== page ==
Understanding OCONUS employment and compensation

by Government Worker FI | Last Updated: July 30, 2019

I have worked outside of the US (OCONUS) for several longer stints during my federal government career. Unfortunately (for me), these weren’t official OCONUS assignments. Instead, I had convinced my boss that it was in the government’s best interest to let me work remotely at these locations. (It’s hard to explain without giving away too many personal details- but I was able to set up some high impact collaborations). Furthermore, working abroad was something I’ve always wanted to do. I love traveling and exploring new cultures. While my previous experiences were super fun and rewarding, they were at best revenue neutral propositions, or in some cases, revenue negative. For others in the federal government, taking an international position is super lucrative— there are a whole bunch of different pay incentives that are offered to employees who are officially assigned to OCONUS posts. Also, while there are only so many international collaborations I can leverage while keeping my state-side job, taking an official OCONUS job could allow my family to travel and explore new cultures while still working. In many ways, taking an OCONUS job has been like a fantasy in the back of my head with great pay, exotic location, no loss in benefits, and still working towards a federal pension. It seemed like a far off fantasy until I got a comment on my blog from FederalFIRE who is doing this exact thing right now! I was lucky enough to get to interview them for this post. (Which is as much me dying to know every secret tip as it is for helping other readers). So without further ado- here is FederalFIRE talking about using how to use OCONUS assignments to get rich.

Part 1- Explaining compensation for OCONUS employees

Tell me a little about your federal career and the OCONUS assignments you have taken.

First of all, thanks for taking me up on the suggestion to do this post and, more importantly, taking a flyer on a random guy out there reading your blog. I’m working in fits and starts to get my own blog going and have taken a lot of inspiration from your great work so far, so thank you also for that!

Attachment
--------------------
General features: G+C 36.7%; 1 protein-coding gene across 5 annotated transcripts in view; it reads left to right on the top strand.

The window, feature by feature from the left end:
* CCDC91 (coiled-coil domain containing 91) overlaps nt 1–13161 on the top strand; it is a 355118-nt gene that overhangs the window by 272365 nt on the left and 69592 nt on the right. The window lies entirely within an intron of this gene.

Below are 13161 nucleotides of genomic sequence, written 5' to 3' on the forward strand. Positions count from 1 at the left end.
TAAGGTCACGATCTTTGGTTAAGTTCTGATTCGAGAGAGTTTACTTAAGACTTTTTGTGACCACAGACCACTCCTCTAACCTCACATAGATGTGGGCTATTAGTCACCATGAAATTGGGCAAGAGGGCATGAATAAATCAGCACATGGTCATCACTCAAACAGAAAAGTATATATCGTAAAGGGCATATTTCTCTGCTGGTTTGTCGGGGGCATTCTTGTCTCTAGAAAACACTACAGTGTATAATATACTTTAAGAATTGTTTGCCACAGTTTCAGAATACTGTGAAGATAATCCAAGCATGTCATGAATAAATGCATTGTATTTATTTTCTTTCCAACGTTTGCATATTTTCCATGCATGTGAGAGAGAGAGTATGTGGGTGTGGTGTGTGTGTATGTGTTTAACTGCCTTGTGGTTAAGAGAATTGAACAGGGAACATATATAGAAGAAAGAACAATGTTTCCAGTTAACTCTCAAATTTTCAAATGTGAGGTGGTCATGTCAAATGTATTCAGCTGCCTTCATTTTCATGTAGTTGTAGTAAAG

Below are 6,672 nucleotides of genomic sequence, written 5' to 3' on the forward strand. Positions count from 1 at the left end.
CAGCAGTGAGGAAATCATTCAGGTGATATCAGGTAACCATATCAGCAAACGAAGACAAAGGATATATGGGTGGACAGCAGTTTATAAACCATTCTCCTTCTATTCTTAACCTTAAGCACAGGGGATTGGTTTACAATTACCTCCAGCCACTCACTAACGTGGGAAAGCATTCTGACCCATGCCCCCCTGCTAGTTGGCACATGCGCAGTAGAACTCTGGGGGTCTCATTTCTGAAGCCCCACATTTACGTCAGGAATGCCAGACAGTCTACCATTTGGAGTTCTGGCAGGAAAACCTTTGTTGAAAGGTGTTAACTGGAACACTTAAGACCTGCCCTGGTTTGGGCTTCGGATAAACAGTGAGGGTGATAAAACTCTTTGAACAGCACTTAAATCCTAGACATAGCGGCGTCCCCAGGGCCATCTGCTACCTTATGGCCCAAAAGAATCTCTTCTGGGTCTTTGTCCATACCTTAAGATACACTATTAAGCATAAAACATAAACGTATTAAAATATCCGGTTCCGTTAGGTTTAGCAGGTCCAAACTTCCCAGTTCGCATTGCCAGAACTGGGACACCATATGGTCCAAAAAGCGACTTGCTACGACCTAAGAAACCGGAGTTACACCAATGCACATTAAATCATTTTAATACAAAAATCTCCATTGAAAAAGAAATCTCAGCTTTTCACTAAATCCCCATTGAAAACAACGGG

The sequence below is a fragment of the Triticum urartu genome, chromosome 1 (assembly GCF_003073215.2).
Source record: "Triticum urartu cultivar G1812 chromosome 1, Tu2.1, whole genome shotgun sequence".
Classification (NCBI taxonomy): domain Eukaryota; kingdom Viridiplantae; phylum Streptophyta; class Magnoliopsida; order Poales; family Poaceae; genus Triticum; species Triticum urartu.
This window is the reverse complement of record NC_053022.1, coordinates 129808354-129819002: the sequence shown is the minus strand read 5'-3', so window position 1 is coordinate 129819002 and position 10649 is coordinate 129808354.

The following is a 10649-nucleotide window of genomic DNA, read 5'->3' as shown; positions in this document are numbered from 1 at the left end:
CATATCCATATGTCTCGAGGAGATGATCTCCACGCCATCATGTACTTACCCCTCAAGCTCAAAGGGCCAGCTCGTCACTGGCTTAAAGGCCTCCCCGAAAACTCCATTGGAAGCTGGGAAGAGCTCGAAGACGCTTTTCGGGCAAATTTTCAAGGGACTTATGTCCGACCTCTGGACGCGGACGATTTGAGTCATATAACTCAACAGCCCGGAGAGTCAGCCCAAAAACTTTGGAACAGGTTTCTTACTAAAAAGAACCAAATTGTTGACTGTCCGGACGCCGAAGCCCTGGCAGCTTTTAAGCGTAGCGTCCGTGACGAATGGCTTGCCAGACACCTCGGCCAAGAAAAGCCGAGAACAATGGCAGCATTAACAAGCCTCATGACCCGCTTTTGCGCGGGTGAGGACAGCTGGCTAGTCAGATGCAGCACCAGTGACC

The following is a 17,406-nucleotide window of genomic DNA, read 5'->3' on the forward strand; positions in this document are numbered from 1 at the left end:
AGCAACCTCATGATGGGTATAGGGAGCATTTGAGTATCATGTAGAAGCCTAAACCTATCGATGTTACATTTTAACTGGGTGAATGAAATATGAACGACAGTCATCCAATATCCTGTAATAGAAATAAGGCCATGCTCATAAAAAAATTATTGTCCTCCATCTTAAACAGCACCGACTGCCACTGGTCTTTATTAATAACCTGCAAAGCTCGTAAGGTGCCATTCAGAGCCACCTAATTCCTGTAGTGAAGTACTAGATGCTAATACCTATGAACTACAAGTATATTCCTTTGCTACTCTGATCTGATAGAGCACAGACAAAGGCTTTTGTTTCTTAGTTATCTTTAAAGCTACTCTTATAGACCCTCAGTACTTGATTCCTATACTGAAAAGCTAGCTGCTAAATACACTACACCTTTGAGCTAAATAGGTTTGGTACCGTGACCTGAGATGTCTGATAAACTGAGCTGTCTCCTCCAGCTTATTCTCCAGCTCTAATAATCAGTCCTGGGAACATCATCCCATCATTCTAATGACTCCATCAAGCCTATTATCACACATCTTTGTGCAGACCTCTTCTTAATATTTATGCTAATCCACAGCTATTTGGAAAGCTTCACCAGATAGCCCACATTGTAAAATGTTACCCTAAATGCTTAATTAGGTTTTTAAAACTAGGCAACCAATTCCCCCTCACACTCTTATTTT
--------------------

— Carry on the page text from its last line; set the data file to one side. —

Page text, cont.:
Now, to get to the back story… I’ve been a Fed for 10 years now. I started right out of undergrad with a fellowship working at a research facility for about 18 months. This was basically a trial period to see if they wanted to hire me as a Fed, and on June 22nd of 2009 I officially started my Fed career. I always knew many people considered Federal employment a “cushy” job, so I went to work quickly finding out what all these great benefits were that I had heard about. That led me down a road of agency-funded master’s and PhD programs, and also to several unique opportunities abroad.

Picture of english countryside
In addition to writing a great blog, FederalFIRE is also a great photographer.

My first OCONUS experiences were on short trips to work with a research group overseas that was doing work related to my research. Over time it became clear that it would make sense if I was able to embed with them for a period of time, and this ultimately led to my first OCONUS “permanent change of station” (PCS) that found my wife and I spending a year abroad. After that year I developed a deep interest in international cooperative work since it blends my technical training with my personal interests in international travel, behavioral science, and politics/diplomacy. This helped me focus my sights on a job that was a perfect fit for my interests and gave me a strong direction over the ensuing 5 years.

Come to now, and I’m in that job I was focused on and we are once again on an OCONUS PCS assignment, this time for 3-5 years. An OCONUS assignment definitely comes with challenges and unique stressors, but also has tons of great benefits – personally, professionally, and monetarily.

Can you explain how the compensation structure works for those federal employees stationed OCONUS?

The state department lists several different types of allowances for OCONUS employees- can you walk us through what these mean?  (Basically Can you explain this website: https://aoprals.state.gov/web920/location_action.asp?MenuHide=1&CountryCode=1397)